Tomorrow is my final day at The Daily Caller. Laura the office manager will be bringing in donuts for the morning, and when I mentioned this to my Boston grandma tonight, she responded, “Laura, you’re the only person I know who can eat donuts. Everyone else becomes ill at the sight of them, but not you.”
My nana is spot on about that. One of the first things I did upon arriving at Penn Station last week was retreat to the nearest Dunkin’ Donuts, of which my grandma is fan. She loves the iced coffee, and the business is oddly comforting. I like the venue because it reminds me of Boston, where my dad’s relatives reside, and they in turn bring back fond memories of him.
Monday would have been his 63rd birthday. Ironically, October 10 was my official start date at Levo (League), which is based in Manhattan, my dad’s favorite city in the world. He lived there until his thirties and somehow managed to navigate the clogged streets in his yellow cab. His secret? Driving slow. Though the weather brought him down and overall east coast attitude become too abrasive for his bubbly personality, my dad loved New York more than any other place in the world. In high school, he’d occasionally sing Frank Sinatra’s “New York, New York” in his office upstairs. His heart was there, and before he knew he was going to die, he told me that he wanted to move away from California because he’d grown bored with suburban life. After a while, the beach and redwoods simply weren’t enough for him.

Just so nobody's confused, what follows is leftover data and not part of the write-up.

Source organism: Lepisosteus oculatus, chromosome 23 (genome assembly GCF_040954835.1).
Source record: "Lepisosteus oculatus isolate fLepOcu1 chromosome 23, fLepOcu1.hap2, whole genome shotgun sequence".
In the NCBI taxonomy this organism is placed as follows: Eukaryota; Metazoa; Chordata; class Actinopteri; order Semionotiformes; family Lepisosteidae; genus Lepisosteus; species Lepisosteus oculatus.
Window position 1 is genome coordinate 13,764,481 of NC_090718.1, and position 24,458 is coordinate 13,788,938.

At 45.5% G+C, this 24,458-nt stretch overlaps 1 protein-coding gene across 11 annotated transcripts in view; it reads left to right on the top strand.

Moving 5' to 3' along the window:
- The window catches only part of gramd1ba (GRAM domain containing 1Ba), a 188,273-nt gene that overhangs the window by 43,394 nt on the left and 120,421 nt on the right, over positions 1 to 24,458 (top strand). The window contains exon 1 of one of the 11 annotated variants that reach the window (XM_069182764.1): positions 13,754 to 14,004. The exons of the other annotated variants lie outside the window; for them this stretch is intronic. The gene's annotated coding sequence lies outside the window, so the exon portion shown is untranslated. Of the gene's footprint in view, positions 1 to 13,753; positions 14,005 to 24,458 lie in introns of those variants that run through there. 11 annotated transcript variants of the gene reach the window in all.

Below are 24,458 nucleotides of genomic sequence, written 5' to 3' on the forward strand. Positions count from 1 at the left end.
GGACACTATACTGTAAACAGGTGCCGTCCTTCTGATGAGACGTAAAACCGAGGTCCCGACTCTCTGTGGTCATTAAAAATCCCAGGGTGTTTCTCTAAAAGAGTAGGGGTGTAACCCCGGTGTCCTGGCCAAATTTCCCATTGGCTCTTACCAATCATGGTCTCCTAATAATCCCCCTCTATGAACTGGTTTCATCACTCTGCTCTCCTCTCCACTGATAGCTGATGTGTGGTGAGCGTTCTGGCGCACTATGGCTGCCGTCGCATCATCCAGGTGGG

For that same reason, I’m relocating up to NYC. Tonight, I wrote tons of goodbye notes to my superiors and co-workers, and the act was slightly reminiscent of schoolyard yearbook signing. Only this time, I’m the only one doing the signing.
In junior high and my early years of high school, I took yearbook signing as an opportunity to confess things I was too afraid to share with people in person. As a high school freshman, I approached the boy I liked on the last day of P.E. class and asked him to write me a message in my yearbook. Without saying a word, he scribbled a one-liner onto the inside cover of my yearbook but didn’t invite me to sign his yearbook. Right then and there, I longed to tell him how I felt, but let the moment pass me by. Shortly after rereading the generic “see ya next year” note, the bell rang and he skateboarded back to his house. As I moved at a glacial pace towards the parking lot, I mentally beat myself up for not taking a leap of him. Now I had to wait three months to cross paths with this fellow again. You better believe I kept an eye open for him that summer, and though we lived in a tiny foothills town of 11,000, I didn’t see him until the first day of tenth grade.
A yearbook is not necessarily the place to detail a big secret, but I’ve always had an easier time expressing my thoughts in print than in person, so letters work better for me than confrontations. In my goodbye cards to my colleagues and bosses, I thank them for looking out for me and giving me hilarious, fun memories of my first post-college job. Luckily for me, everything that needed to be said has already been relayed and communicated in the past, so I won’t head off to New York feeling like there was something else I should have said or done in DC. In fact, I probably overstayed my welcome in this city, but I’m glad to take off.
May NYC bring many new friends, memories, and experiences.